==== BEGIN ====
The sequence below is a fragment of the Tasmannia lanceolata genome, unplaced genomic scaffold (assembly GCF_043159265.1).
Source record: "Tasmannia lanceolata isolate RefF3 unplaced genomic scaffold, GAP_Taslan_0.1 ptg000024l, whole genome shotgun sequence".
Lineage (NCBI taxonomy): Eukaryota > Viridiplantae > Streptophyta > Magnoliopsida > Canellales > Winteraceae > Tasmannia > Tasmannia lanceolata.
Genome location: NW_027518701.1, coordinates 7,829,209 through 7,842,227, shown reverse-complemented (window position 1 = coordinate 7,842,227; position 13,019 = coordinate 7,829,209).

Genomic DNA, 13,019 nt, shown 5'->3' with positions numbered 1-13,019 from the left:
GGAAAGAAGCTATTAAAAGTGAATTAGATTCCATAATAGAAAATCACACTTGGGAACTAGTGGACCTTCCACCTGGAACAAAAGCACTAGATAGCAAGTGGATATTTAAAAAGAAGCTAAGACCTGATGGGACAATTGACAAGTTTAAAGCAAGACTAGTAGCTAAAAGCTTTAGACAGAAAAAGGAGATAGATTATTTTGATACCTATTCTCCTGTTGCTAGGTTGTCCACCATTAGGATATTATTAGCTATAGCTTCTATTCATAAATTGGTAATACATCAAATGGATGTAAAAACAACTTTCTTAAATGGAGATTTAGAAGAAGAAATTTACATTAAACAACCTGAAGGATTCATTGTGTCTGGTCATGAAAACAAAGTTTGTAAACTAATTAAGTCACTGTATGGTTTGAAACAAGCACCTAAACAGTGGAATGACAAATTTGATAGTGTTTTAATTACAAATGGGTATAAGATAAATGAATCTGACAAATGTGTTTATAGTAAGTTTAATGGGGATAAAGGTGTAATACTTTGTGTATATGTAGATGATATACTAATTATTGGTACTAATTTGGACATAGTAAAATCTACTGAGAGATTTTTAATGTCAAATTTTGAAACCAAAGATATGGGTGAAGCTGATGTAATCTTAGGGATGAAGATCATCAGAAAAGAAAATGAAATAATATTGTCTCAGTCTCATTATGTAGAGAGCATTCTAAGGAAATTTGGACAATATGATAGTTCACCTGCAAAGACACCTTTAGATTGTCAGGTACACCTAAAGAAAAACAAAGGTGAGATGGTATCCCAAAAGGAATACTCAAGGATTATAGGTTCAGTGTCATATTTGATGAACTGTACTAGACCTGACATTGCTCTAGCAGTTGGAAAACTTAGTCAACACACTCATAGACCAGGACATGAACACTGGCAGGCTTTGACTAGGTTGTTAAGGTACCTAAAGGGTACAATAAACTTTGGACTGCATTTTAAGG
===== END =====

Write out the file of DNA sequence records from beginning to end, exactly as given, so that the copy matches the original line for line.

The sequence below is a fragment of the Tasmannia lanceolata genome, unplaced genomic scaffold (assembly GCF_043159265.1).
Source record: "Tasmannia lanceolata isolate RefF3 unplaced genomic scaffold, GAP_Taslan_0.1 ptg000024l, whole genome shotgun sequence".
Lineage (NCBI taxonomy): Eukaryota > Viridiplantae > Streptophyta > Magnoliopsida > Canellales > Winteraceae > Tasmannia > Tasmannia lanceolata.
Genome location: NW_027518701.1, coordinates 7,829,209 through 7,842,227, shown reverse-complemented (window position 1 = coordinate 7,842,227; position 13,019 = coordinate 7,829,209).

Genomic DNA, 13,019 nt, shown 5'->3' with positions numbered 1-13,019 from the left:
GGAAAGAAGCTATTAAAAGTGAATTAGATTCCATAATAGAAAATCACACTTGGGAACTAGTGGACCTTCCACCTGGAACAAAAGCACTAGATAGCAAGTGGATATTTAAAAAGAAGCTAAGACCTGATGGGACAATTGACAAGTTTAAAGCAAGACTAGTAGCTAAAAGCTTTAGACAGAAAAAGGAGATAGATTATTTTGATACCTATTCTCCTGTTGCTAGGTTGTCCACCATTAGGATATTATTAGCTATAGCTTCTATTCATAAATTGGTAATACATCAAATGGATGTAAAAACAACTTTCTTAAATGGAGATTTAGAAGAAGAAATTTACATTAAACAACCTGAAGGATTCATTGTGTCTGGTCATGAAAACAAAGTTTGTAAACTAATTAAGTCACTGTATGGTTTGAAACAAGCACCTAAACAGTGGAATGACAAATTTGATAGTGTTTTAATTACAAATGGGTATAAGATAAATGAATCTGACAAATGTGTTTATAGTAAGTTTAATGGGGATAAAGGTGTAATACTTTGTGTATATGTAGATGATATACTAATTATTGGTACTAATTTGGACATAGTAAAATCTACTGAGAGATTTTTAATGTCAAATTTTGAAACCAAAGATATGGGTGAAGCTGATGTAATCTTAGGGATGAAGATCATCAGAAAAGAAAATGAAATAATATTGTCTCAGTCTCATTATGTAGAGAGCATTCTAAGGAAATTTGGACAATATGATAGTTCACCTGCAAAGACACCTTTAGATTGTCAGGTACACCTAAAGAAAAACAAAGGTGAGATGGTATCCCAAAAGGAATACTCAAGGATTATAGGTTCAGTGTCATATTTGATGAACTGTACTAGACCTGACATTGCTCTAGCAGTTGGAAAACTTAGTCAACACACTCATAGACCAGGACATGAACACTGGCAGGCTTTGACTAGGTTGTTAAGGTACCTAAAGGGTACAATAAACTTTGGACTGCATTTTAAGG